Bomani Jones, formerly of 620 the Bull, has a nice piece over on ESPN.com's Page2 on Roy Williams and The Lost Season.
But this won't break him, nor is it close to the beginning of the end of his career. If something does Williams in, it won't be losing. That's partially because he'll never again lose like this, but it's also because the pressure of winning might be harder to bear than the sting of losing. Hypercompetitive people like Williams walk away because victory is no longer sweet, not because losing is too much to stomach. The latter is what drives them, but the former is what makes it worthwhile.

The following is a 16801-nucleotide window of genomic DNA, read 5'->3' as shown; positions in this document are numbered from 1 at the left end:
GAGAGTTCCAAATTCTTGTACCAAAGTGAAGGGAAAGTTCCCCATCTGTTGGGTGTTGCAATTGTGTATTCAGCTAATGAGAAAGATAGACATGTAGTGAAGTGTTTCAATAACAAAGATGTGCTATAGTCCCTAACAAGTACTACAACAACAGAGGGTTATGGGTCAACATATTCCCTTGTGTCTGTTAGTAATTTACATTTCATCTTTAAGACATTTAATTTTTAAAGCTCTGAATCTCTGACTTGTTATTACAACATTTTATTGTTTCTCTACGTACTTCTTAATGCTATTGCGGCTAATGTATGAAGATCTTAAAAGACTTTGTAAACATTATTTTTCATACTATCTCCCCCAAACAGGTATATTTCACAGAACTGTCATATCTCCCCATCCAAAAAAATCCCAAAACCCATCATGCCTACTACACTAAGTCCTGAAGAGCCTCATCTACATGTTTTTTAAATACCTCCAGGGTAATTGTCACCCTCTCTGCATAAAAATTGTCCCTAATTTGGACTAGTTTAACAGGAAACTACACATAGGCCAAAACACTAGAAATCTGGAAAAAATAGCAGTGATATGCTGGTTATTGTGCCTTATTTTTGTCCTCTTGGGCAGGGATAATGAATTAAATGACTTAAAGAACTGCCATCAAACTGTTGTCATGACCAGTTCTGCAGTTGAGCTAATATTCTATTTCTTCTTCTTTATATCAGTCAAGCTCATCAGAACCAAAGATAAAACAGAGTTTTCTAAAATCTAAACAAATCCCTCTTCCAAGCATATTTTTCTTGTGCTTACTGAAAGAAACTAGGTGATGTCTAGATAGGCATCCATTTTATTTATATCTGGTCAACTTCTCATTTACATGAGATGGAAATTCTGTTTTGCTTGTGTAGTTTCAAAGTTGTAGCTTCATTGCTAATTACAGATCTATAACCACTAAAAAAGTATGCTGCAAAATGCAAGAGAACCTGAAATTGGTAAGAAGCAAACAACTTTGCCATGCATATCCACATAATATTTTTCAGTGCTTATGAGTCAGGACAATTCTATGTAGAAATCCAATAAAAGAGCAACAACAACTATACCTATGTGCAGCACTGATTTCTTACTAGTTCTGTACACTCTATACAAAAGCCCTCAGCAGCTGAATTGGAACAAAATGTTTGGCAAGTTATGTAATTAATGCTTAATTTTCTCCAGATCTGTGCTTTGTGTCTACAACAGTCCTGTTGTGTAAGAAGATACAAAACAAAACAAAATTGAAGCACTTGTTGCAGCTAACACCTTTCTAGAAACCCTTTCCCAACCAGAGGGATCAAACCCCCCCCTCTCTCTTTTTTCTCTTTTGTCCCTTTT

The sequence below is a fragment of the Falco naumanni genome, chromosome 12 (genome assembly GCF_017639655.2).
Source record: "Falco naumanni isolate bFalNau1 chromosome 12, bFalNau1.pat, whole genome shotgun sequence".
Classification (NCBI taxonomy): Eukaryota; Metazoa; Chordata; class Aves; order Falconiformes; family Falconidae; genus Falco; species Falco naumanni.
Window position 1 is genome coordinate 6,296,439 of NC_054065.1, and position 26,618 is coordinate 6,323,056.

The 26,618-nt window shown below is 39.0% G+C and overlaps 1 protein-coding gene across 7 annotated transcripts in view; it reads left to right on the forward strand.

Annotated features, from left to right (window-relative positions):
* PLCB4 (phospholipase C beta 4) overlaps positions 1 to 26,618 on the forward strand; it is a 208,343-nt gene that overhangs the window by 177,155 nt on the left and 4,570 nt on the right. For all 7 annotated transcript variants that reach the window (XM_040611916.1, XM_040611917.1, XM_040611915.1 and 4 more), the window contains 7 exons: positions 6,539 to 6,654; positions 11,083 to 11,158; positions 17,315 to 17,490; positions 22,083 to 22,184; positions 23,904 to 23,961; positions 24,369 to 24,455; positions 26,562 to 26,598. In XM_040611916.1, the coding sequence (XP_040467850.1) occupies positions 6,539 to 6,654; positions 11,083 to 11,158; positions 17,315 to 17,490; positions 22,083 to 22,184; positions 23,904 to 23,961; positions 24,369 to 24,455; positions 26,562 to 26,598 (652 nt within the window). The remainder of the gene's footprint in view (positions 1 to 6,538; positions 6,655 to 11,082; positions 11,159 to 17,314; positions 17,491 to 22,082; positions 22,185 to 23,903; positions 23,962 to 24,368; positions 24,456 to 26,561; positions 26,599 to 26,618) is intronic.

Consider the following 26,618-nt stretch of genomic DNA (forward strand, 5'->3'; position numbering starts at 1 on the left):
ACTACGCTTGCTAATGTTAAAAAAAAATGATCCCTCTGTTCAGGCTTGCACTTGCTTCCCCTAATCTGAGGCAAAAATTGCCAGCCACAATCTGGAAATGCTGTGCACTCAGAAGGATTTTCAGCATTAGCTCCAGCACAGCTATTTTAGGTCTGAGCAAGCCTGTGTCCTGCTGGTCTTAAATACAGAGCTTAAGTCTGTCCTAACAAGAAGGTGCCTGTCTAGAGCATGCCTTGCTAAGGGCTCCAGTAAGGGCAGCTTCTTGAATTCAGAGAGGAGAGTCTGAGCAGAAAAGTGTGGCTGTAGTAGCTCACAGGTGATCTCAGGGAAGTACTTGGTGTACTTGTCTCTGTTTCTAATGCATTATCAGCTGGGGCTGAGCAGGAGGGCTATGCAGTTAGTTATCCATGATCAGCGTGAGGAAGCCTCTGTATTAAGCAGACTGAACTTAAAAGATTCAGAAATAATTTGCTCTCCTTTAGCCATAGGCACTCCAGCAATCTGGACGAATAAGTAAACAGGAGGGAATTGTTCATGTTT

In spite of how foolish Williams sounded with his Haiti comparison, he knows he's on top. He's got the best coaching job in the country, makes a boatload of money, works in his home state, and was essentially the handpicked successor of his idol, Smith. After the memory of this season fades a bit, he'll go back to being the most popular man in North Carolina. That's a lot to live up to, but it's everything a man in his line of work could want, and not even the second-worst season anyone in Chapel Hill can remember could obscure that.
Roy Williams certainly can't handle many more seasons like this one. But remember -- this is the first time he's had a year like this, and probably the last. If 21 seasons of winning hasn't burned him out, one year of losing won't do it, either.
Be sure to read the whole thing.